It’s inevitable. At some point in preparing for a talk, often very late in the process, I begin to doubt myself. Even though I may have spent weeks crafting my talk, rehearsed it to a smooth presentation and convinced myself that all would go well, suddenly that all goes out the window. I convince myself instead that I’ve crafted a clumsy talk, that I’ve rehearsed it to woodenness and I am only a short time away from making a total ass of myself.
It’s panic time.
Actually, there is no need to panic if this happens to you. What you may be experiencing is the natural evolution of a developing talk. As you rehearse your talk, you will develop an ear for parts of the narrative that seem out of place or just don’t ring true. You may find that the natural rhythm of the material requires that you reorder some of the material. Perhaps you need to work a bit more on your comic timing. Or drop the humor all together.
This is all good. This is why you start early–to give yourself time to adjust your presentation to be the best it can be. This is why I constantly urge all of us to rehearse a great deal. It is almost impossible for most of us to rehearse too much.
It is possible, however, to rehearse to the point that you get bored with your own presentation. When this happens, I take a break and let the talk lay fallow for a few days. Then, as the time of the presentation approaches, I start rehearsing again just enough to get the dust off of the material.
If you are doubting your presentation and don’t think small tweaks will improve things you may just be bored with being too close to the talk. Take a break (you started early enough, didn’t you?) and come back to it again in a few days. Then decide if you need to make changes.
Heeding your doubts can be a way to improve your presentation. Doubts are only bad when they hit at the last minute. When hit between the eyes with major indecision your first reaction is to try and change everything. This can be a very bad thing if you don’t have time to work out the kinks in your new, presumably improved presentation.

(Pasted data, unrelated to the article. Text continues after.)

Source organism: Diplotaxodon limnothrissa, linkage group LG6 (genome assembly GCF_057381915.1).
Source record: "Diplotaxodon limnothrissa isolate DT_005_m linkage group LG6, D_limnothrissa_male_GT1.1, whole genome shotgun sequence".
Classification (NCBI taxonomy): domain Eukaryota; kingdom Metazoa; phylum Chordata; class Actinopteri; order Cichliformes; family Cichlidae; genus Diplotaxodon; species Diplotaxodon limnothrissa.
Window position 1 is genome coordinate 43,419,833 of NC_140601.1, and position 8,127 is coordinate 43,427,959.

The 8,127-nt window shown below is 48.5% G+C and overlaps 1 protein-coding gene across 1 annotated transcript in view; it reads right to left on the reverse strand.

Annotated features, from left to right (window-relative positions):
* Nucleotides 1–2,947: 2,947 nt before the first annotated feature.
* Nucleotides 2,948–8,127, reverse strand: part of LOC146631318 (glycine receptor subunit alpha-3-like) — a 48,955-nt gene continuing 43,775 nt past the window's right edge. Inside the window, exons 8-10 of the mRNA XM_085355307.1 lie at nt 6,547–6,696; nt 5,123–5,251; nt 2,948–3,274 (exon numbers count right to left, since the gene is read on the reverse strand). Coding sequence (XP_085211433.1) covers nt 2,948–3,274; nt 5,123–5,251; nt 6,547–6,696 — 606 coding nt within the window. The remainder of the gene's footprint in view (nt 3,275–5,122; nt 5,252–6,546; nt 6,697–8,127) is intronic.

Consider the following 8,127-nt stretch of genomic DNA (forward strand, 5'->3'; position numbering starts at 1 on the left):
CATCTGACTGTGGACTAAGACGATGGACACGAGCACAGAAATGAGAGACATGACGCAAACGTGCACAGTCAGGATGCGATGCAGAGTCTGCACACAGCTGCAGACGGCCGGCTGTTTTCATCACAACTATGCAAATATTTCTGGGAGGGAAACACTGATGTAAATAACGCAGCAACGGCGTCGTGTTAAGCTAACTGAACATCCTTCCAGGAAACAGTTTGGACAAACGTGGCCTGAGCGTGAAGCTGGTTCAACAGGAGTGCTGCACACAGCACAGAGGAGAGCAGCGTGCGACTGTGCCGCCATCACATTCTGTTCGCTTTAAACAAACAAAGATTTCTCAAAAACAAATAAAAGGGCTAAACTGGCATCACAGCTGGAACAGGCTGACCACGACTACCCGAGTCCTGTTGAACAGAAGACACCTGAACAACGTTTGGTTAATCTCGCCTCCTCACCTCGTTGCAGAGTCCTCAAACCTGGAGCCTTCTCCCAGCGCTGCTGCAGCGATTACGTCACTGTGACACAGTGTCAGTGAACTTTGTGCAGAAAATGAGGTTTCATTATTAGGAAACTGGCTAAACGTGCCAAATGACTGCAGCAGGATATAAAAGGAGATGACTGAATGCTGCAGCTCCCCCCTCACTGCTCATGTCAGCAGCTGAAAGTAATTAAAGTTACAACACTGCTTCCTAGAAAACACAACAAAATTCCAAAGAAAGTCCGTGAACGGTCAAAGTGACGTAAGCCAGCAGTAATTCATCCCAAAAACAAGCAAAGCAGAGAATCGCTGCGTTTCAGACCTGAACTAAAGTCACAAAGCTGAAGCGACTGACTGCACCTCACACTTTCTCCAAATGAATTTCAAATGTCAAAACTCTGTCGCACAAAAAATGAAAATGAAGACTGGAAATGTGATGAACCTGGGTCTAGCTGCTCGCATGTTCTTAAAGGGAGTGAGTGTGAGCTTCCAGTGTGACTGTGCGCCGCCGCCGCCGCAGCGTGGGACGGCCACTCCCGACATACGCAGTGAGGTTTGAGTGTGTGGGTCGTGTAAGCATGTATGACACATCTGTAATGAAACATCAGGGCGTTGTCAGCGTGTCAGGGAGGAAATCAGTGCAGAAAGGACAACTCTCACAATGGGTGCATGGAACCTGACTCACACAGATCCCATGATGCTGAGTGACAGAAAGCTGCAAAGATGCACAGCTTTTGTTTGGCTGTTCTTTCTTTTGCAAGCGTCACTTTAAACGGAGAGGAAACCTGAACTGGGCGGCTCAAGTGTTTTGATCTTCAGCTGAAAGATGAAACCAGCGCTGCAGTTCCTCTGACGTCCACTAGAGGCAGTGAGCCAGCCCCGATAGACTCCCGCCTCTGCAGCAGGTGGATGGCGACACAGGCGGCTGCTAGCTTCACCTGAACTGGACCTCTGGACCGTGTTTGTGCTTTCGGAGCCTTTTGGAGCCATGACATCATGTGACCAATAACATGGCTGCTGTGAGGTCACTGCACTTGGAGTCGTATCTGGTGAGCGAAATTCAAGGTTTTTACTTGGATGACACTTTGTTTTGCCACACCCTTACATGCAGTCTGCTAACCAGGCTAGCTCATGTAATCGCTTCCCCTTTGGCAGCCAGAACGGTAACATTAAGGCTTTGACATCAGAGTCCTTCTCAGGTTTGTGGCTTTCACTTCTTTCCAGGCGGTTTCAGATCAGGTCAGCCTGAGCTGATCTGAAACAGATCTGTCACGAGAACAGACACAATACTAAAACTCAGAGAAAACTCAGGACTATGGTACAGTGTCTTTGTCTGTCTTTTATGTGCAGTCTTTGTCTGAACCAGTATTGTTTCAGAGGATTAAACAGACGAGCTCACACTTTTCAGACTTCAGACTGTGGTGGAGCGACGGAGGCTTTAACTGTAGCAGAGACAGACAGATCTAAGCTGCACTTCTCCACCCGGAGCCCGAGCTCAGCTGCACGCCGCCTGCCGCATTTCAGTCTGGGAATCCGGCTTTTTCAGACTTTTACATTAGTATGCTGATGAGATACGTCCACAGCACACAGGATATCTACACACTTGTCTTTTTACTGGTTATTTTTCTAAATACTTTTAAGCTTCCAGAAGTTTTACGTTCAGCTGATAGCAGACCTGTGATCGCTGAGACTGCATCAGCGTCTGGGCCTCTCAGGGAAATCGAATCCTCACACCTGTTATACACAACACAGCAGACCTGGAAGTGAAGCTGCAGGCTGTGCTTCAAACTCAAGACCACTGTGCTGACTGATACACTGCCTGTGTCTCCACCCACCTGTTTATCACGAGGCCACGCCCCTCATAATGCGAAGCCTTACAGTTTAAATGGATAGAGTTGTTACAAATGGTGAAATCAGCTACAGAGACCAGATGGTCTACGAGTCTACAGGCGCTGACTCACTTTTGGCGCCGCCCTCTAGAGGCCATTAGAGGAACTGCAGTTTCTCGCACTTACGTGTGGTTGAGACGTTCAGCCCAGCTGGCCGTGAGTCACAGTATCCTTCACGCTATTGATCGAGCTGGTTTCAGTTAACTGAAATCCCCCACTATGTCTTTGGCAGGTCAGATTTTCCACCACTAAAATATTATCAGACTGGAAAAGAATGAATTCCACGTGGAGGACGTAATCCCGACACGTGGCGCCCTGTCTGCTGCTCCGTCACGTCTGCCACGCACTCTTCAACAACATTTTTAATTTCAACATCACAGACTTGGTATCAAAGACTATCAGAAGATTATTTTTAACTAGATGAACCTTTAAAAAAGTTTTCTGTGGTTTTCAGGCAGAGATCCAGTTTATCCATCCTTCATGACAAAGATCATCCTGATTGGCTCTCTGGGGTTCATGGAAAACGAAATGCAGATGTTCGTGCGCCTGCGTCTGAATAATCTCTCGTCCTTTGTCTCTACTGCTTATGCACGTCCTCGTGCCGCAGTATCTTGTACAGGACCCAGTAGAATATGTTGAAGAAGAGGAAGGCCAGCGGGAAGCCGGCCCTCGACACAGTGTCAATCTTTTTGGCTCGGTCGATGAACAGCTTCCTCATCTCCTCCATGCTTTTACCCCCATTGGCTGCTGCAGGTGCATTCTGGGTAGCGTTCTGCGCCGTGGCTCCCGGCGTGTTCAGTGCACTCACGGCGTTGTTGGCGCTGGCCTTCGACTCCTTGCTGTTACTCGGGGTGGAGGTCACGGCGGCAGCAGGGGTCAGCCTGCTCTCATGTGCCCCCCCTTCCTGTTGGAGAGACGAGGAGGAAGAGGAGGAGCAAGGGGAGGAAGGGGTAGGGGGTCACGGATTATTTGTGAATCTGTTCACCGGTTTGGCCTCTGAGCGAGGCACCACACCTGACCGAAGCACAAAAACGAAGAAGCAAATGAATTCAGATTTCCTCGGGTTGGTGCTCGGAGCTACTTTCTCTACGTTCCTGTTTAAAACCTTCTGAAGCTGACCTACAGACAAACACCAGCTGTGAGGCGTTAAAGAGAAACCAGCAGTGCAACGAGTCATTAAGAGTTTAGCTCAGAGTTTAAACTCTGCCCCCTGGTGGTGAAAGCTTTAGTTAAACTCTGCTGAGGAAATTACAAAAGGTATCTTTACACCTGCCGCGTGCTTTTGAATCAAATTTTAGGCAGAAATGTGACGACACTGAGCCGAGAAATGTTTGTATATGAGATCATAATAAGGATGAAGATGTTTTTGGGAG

When I was in high school, I was scheduled to speak at our band banquet. After the speaker before me stole the show with a heart-felt, emotional tribute to our band director I panicked, thinking my prepared speech would never stand up to comparison. So I ad libbed. In the process, I somehow managed to suggest the band director’s children were illegitimate! I’ll never forget the look of pure venom his wife shot at me. The lesson is obvious. Never, ever ad lib.
There comes a point in your preparation after which there is no turning back. Just like approaching a green traffic light, at some point you make a commitment to go through the intersection regardless of whether the light turns. And at some point, as a speaker preparing for a talk, you must decide to go with the material you have. Rather than spend your last time frantically trying to craft a brand new talk, spend it instead preparing the best possible version of the talk as it is now. Preparation breeds confidence. Besides, no talk is ever finished. Chances are you will revisit the talk again in the future. Then you can tweak it as much as you like.